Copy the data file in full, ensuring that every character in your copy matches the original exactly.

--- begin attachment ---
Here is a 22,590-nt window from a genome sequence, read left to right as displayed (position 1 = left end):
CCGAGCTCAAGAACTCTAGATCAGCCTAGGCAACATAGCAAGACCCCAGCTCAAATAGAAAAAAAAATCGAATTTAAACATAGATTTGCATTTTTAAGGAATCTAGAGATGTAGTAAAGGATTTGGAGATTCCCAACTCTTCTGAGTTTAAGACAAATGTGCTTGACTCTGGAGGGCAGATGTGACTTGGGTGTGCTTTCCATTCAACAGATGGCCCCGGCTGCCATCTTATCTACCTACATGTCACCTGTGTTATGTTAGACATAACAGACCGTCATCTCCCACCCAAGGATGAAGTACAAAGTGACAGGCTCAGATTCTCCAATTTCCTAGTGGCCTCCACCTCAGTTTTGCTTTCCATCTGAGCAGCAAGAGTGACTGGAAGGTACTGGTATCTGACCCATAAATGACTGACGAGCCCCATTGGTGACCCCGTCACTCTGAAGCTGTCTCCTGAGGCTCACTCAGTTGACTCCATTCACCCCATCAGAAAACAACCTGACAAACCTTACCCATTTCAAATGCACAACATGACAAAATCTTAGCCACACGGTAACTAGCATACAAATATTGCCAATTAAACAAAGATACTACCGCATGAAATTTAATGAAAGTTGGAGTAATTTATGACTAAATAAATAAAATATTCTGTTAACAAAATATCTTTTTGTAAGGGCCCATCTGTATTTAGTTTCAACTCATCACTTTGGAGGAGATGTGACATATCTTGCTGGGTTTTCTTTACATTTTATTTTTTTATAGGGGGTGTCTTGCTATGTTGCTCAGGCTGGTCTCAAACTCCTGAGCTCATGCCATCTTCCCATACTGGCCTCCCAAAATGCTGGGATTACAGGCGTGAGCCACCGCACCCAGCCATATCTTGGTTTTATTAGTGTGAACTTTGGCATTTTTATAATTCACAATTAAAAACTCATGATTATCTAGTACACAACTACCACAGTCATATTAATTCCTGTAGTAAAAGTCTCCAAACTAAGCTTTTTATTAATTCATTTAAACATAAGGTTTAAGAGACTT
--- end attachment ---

Here is a 22,590-nt window from a genome sequence, read left to right as displayed (position 1 = left end):
CCGAGCTCAAGAACTCTAGATCAGCCTAGGCAACATAGCAAGACCCCAGCTCAAATAGAAAAAAAAATCGAATTTAAACATAGATTTGCATTTTTAAGGAATCTAGAGATGTAGTAAAGGATTTGGAGATTCCCAACTCTTCTGAGTTTAAGACAAATGTGCTTGACTCTGGAGGGCAGATGTGACTTGGGTGTGCTTTCCATTCAACAGATGGCCCCGGCTGCCATCTTATCTACCTACATGTCACCTGTGTTATGTTAGACATAACAGACCGTCATCTCCCACCCAAGGATGAAGTACAAAGTGACAGGCTCAGATTCTCCAATTTCCTAGTGGCCTCCACCTCAGTTTTGCTTTCCATCTGAGCAGCAAGAGTGACTGGAAGGTACTGGTATCTGACCCATAAATGACTGACGAGCCCCATTGGTGACCCCGTCACTCTGAAGCTGTCTCCTGAGGCTCACTCAGTTGACTCCATTCACCCCATCAGAAAACAACCTGACAAACCTTACCCATTTCAAATGCACAACATGACAAAATCTTAGCCACACGGTAACTAGCATACAAATATTGCCAATTAAACAAAGATACTACCGCATGAAATTTAATGAAAGTTGGAGTAATTTATGACTAAATAAATAAAATATTCTGTTAACAAAATATCTTTTTGTAAGGGCCCATCTGTATTTAGTTTCAACTCATCACTTTGGAGGAGATGTGACATATCTTGCTGGGTTTTCTTTACATTTTATTTTTTTATAGGGGGTGTCTTGCTATGTTGCTCAGGCTGGTCTCAAACTCCTGAGCTCATGCCATCTTCCCATACTGGCCTCCCAAAATGCTGGGATTACAGGCGTGAGCCACCGCACCCAGCCATATCTTGGTTTTATTAGTGTGAACTTTGGCATTTTTATAATTCACAATTAAAAACTCATGATTATCTAGTACACAACTACCACAGTCATATTAATTCCTGTAGTAAAAGTCTCCAAACTAAGCTTTTTATTAATTCATTTAAACATAAGGTTTAAGAGACTT